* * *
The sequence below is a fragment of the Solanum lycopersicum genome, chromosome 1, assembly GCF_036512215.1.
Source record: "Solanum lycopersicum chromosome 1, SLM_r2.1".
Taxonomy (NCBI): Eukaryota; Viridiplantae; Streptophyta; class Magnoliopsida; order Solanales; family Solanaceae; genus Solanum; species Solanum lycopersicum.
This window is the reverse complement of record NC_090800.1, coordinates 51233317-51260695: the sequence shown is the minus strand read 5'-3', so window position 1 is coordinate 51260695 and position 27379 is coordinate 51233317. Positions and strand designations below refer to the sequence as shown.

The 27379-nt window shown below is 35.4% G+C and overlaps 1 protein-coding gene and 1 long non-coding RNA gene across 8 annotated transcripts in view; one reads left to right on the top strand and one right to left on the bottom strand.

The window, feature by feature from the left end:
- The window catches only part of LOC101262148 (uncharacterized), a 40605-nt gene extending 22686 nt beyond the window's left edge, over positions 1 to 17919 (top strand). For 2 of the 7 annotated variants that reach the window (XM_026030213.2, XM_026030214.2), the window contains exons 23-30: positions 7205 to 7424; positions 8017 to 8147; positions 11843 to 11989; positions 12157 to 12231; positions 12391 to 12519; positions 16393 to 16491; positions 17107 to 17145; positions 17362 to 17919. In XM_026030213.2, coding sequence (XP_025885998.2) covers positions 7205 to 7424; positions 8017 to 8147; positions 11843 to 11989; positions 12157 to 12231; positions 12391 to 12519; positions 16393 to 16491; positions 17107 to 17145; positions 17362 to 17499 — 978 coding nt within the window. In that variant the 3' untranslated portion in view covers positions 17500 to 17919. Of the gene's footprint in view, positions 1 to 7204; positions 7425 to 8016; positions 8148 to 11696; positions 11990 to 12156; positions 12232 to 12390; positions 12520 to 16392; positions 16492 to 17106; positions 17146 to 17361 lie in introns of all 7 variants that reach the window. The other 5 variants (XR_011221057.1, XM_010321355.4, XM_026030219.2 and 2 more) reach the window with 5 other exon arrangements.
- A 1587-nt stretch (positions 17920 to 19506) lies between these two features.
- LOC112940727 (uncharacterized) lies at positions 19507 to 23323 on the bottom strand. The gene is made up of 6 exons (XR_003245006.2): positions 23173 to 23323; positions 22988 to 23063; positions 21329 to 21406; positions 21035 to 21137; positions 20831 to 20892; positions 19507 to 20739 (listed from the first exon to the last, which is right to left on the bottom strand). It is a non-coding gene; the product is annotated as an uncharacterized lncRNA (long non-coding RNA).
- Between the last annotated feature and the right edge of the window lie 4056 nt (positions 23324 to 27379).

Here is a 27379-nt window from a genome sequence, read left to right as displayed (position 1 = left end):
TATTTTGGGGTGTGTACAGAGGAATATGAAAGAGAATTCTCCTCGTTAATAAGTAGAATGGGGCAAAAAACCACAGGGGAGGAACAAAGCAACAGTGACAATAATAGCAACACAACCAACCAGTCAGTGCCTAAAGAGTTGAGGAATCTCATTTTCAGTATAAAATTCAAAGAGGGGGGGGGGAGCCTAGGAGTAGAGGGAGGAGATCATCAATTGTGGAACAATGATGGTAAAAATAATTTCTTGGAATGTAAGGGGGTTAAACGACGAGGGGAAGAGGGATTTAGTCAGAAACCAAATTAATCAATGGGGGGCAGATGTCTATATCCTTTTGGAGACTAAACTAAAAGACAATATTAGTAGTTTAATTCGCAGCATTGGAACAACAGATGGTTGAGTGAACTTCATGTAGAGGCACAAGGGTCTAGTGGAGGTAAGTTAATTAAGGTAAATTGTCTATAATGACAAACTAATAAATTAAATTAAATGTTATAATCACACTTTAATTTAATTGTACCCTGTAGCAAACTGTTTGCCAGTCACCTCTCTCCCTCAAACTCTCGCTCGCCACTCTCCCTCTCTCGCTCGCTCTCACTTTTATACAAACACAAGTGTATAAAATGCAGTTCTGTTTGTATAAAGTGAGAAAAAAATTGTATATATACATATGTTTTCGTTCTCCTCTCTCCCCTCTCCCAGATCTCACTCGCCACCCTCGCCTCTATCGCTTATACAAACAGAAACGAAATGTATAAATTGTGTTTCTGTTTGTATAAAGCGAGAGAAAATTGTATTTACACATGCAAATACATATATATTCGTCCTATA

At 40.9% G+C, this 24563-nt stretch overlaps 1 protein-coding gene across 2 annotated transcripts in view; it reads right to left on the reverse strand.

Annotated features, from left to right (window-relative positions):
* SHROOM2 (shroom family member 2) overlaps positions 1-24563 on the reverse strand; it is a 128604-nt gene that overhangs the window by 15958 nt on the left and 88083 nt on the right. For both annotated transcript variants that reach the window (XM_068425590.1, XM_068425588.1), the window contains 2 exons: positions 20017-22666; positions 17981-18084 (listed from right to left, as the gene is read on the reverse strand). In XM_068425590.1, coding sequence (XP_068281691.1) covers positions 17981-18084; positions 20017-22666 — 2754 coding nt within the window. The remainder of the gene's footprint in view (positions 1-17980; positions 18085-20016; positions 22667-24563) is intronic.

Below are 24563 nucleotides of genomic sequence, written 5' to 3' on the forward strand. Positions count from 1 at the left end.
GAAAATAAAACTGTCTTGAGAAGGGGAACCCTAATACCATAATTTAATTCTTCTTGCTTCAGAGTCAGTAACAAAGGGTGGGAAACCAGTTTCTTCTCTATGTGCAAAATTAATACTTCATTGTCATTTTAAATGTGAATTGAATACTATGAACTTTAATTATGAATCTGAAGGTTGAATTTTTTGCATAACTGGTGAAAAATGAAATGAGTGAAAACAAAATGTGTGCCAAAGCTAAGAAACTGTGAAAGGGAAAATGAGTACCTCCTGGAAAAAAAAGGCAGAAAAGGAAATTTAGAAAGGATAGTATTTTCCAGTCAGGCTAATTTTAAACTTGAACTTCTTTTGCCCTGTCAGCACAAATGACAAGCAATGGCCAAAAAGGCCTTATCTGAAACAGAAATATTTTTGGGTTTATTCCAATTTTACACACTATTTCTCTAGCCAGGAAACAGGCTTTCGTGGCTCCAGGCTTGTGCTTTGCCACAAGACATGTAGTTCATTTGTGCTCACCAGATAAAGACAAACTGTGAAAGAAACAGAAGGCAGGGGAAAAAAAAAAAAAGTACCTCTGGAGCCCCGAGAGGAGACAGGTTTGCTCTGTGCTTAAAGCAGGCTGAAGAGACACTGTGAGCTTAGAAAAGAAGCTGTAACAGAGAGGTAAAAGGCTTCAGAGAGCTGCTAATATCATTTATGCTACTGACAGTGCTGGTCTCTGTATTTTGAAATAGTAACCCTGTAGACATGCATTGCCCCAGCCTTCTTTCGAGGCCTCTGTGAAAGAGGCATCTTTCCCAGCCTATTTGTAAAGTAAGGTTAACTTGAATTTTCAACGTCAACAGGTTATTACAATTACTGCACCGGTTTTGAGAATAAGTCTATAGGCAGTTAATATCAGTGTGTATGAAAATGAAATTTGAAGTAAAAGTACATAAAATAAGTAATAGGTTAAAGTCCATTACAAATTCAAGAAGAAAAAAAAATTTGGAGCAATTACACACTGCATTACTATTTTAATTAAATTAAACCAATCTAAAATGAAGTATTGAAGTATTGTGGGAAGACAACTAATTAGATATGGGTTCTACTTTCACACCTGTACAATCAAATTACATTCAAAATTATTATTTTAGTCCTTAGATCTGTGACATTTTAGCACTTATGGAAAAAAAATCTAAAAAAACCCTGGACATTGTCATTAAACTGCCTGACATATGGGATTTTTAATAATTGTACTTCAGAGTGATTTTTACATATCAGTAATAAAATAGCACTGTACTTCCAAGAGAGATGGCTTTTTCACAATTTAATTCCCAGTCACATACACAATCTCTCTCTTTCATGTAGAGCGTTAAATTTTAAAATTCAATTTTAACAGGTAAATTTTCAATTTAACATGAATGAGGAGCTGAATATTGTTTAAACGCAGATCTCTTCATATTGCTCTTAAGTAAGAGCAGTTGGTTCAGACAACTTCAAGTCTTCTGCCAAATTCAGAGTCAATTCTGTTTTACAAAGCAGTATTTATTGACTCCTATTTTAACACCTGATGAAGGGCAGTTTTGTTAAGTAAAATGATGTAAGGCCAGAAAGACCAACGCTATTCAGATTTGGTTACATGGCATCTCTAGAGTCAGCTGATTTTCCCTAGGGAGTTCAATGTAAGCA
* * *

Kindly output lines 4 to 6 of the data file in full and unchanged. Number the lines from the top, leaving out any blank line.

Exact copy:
This window is the reverse complement of record NC_090800.1, coordinates 51233317-51260695: the sequence shown is the minus strand read 5'-3', so window position 1 is coordinate 51260695 and position 27379 is coordinate 51233317. Positions and strand designations below refer to the sequence as shown.

The 27379-nt window shown below is 35.4% G+C and overlaps 1 protein-coding gene and 1 long non-coding RNA gene across 8 annotated transcripts in view; one reads left to right on the top strand and one right to left on the bottom strand.

The window, feature by feature from the left end: